The crab hunt
As he reached the first rock-encircled pool he wondered if he would find the little girl there, until he remembered that she had gone home the previous morning. They had hunted crabs together every day without bothering to ask each other’s names or anything beyond the immediately practical questions of the hunt. Standing now by the pool which had always been the starting point of their forays, Lance felt the small, clear voice calling, distinct in memory:
‘Oh, look! A red one. A whopper. I say, he’s lost a claw!’
He sat down on a round, damp rock, suddenly feeling very sad. He would not hear the small, clear voice again, and after to-day he himself would be gone, and the silent, reproachful pools, rich with crabs and seaweed, would lie unwatched. He felt the damp seeping through from the rock to his skin. Purposefully he stood up and waded out into the middle of the pool. Through his feet he felt the thin slime coating the rocks, and his toes brushed through thick clusters of weed. Before he had always walked warily and slowly, frightened of his quarry as it lurked behind rock and under weed with claws ready to tear. But now, knowing it to be the last time, he hunted boldly; reaching down fearlessly with his hands to pry away loose stones, and even kicking through the weed with his feet to disturb the hoped-for prey. He searched the pool carefully for some time, but found nothing.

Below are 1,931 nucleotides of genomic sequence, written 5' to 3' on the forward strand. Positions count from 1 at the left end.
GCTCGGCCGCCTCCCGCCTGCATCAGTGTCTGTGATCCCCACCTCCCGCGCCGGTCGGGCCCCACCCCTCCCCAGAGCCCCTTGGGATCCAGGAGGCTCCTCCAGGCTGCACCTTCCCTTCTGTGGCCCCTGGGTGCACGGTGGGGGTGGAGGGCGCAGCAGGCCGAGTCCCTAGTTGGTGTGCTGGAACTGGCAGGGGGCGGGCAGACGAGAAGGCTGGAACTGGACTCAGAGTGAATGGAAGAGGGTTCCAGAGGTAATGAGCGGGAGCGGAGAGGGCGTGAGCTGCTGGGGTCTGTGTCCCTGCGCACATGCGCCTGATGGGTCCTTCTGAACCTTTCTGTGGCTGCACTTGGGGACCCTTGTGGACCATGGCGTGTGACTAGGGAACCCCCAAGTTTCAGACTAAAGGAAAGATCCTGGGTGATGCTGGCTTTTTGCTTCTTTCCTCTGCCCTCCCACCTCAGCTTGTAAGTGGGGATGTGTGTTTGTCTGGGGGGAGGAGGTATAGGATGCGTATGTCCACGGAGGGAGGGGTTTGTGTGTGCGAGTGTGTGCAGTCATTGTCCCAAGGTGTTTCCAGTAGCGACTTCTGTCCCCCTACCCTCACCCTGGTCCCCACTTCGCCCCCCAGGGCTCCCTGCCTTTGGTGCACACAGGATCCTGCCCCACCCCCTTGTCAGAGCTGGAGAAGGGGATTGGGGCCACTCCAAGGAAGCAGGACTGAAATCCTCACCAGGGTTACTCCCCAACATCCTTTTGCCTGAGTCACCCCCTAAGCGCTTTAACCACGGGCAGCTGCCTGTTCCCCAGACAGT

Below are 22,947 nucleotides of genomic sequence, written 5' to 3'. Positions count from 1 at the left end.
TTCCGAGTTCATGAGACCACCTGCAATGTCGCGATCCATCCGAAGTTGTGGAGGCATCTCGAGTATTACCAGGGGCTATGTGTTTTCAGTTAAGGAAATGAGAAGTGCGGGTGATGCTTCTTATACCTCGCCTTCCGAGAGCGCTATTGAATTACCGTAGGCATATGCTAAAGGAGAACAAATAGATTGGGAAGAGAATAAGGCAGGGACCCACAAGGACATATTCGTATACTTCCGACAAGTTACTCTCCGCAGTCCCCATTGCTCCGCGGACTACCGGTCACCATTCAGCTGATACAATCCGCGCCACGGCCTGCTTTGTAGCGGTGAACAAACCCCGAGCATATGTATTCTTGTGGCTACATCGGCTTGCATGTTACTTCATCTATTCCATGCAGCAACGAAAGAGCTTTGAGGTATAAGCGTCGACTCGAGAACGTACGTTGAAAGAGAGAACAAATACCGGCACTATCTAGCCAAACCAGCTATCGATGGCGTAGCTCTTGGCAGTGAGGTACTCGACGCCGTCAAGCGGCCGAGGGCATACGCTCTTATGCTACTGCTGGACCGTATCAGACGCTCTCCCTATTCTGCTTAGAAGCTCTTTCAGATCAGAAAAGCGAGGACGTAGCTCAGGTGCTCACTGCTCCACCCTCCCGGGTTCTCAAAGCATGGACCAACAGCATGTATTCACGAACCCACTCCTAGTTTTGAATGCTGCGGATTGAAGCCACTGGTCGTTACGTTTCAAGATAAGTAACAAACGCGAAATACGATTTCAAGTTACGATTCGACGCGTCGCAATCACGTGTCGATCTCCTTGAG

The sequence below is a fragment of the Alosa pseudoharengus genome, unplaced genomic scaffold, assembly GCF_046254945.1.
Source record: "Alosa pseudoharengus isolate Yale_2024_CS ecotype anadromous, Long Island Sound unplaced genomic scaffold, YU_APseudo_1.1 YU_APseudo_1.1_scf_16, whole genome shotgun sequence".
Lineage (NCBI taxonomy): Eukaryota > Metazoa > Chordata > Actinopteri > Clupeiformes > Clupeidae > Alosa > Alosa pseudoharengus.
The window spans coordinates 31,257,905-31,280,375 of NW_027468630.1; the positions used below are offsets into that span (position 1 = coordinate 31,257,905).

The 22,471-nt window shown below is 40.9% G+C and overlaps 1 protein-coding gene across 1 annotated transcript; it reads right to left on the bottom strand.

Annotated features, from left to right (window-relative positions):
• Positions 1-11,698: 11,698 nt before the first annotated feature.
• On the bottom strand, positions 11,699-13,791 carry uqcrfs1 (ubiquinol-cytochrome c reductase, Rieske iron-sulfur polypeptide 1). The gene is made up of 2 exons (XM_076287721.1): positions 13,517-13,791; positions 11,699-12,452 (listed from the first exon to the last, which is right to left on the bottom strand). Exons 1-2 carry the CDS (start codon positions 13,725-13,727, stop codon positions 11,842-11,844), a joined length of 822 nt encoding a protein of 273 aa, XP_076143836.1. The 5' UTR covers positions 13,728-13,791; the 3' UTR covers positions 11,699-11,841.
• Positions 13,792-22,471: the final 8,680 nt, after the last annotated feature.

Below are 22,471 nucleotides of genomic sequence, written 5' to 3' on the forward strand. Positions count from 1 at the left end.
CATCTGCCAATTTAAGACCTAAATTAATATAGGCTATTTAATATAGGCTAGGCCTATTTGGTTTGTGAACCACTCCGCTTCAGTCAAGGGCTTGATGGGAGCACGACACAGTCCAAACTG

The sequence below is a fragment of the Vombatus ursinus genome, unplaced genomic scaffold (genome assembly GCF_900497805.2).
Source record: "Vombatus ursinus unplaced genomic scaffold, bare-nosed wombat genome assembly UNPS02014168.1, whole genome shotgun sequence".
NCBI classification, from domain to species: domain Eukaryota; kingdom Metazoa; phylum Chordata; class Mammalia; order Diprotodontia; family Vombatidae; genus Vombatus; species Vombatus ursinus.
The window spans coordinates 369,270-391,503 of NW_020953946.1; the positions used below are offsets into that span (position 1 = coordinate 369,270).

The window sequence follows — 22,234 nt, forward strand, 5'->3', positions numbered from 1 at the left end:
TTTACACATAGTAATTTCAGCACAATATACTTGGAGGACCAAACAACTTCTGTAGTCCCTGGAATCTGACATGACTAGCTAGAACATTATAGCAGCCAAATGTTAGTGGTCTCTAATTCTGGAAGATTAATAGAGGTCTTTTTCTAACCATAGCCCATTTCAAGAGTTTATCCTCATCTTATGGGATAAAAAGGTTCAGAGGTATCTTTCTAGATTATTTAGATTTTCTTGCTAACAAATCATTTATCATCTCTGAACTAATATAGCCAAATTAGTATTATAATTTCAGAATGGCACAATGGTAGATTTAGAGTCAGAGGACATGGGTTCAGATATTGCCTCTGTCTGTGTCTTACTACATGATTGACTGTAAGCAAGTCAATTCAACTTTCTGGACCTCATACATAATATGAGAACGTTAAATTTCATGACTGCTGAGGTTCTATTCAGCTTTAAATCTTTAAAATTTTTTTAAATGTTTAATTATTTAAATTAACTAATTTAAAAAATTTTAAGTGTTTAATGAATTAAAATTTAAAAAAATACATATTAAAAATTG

From this point the pools and hollows, with their accompanying rocky eminences, stretched almost continuously away to the curve of the headland. Lance paddled and clambered through and over them, never relaxing the intensity of his search.